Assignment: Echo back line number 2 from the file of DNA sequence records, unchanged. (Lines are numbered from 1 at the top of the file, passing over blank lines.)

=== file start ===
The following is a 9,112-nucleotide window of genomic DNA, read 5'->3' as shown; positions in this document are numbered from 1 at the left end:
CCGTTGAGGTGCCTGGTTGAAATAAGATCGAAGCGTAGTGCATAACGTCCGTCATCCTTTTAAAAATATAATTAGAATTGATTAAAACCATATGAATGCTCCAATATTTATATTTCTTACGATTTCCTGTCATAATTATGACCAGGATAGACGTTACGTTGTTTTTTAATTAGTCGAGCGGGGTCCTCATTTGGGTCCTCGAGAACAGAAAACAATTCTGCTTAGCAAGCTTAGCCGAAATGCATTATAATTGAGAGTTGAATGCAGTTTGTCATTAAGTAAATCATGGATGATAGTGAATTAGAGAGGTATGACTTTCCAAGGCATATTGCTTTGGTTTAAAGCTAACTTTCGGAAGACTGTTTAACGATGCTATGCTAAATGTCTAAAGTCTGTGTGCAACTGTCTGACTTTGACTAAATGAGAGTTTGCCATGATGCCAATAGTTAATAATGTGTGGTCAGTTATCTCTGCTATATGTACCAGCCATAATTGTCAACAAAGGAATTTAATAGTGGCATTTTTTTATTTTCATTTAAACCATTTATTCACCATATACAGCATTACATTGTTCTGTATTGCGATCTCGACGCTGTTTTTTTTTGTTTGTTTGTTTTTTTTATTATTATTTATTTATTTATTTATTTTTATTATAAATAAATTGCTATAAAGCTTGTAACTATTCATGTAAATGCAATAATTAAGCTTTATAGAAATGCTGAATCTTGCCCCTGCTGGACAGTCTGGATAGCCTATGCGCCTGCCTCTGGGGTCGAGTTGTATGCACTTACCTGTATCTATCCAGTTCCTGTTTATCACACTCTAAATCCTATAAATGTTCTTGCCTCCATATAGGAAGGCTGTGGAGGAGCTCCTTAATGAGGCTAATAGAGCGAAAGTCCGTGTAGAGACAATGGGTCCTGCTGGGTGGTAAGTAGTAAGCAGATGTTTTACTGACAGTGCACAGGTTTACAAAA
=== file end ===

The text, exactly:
CCGTTGAGGTGCCTGGTTGAAATAAGATCGAAGCGTAGTGCATAACGTCCGTCATCCTTTTAAAAATATAATTAGAATTGATTAAAACCATATGAATGCTCCAATATTTATATTTCTTACGATTTCCTGTCATAATTATGACCAGGATAGACGTTACGTTGTTTTTTAATTAGTCGAGCGGGGTCCTCATTTGGGTCCTCGAGAACAGAAAACAATTCTGCTTAGCAAGCTTAGCCGAAATGCATTATAATTGAGAGTTGAATGCAGTTTGTCATTAAGTAAATCATGGATGATAGTGAATTAGAGAGGTATGACTTTCCAAGGCATATTGCTTTGGTTTAAAGCTAACTTTCGGAAGACTGTTTAACGATGCTATGCTAAATGTCTAAAGTCTGTGTGCAACTGTCTGACTTTGACTAAATGAGAGTTTGCCATGATGCCAATAGTTAATAATGTGTGGTCAGTTATCTCTGCTATATGTACCAGCCATAATTGTCAACAAAGGAATTTAATAGTGGCATTTTTTTATTTTCATTTAAACCATTTATTCACCATATACAGCATTACATTGTTCTGTATTGCGATCTCGACGCTGTTTTTTTTTGTTTGTTTGTTTTTTTTATTATTATTTATTTATTTATTTATTTTTATTATAAATAAATTGCTATAAAGCTTGTAACTATTCATGTAAATGCAATAATTAAGCTTTATAGAAATGCTGAATCTTGCCCCTGCTGGACAGTCTGGATAGCCTATGCGCCTGCCTCTGGGGTCGAGTTGTATGCACTTACCTGTATCTATCCAGTTCCTGTTTATCACACTCTAAATCCTATAAATGTTCTTGCCTCCATATAGGAAGGCTGTGGAGGAGCTCCTTAATGAGGCTAATAGAGCGAAAGTCCGTGTAGAGACAATGGGTCCTGCTGGGTGGTAAGTAGTAAGCAGATGTTTTACTGACAGTGCACAGGTTTACAAAA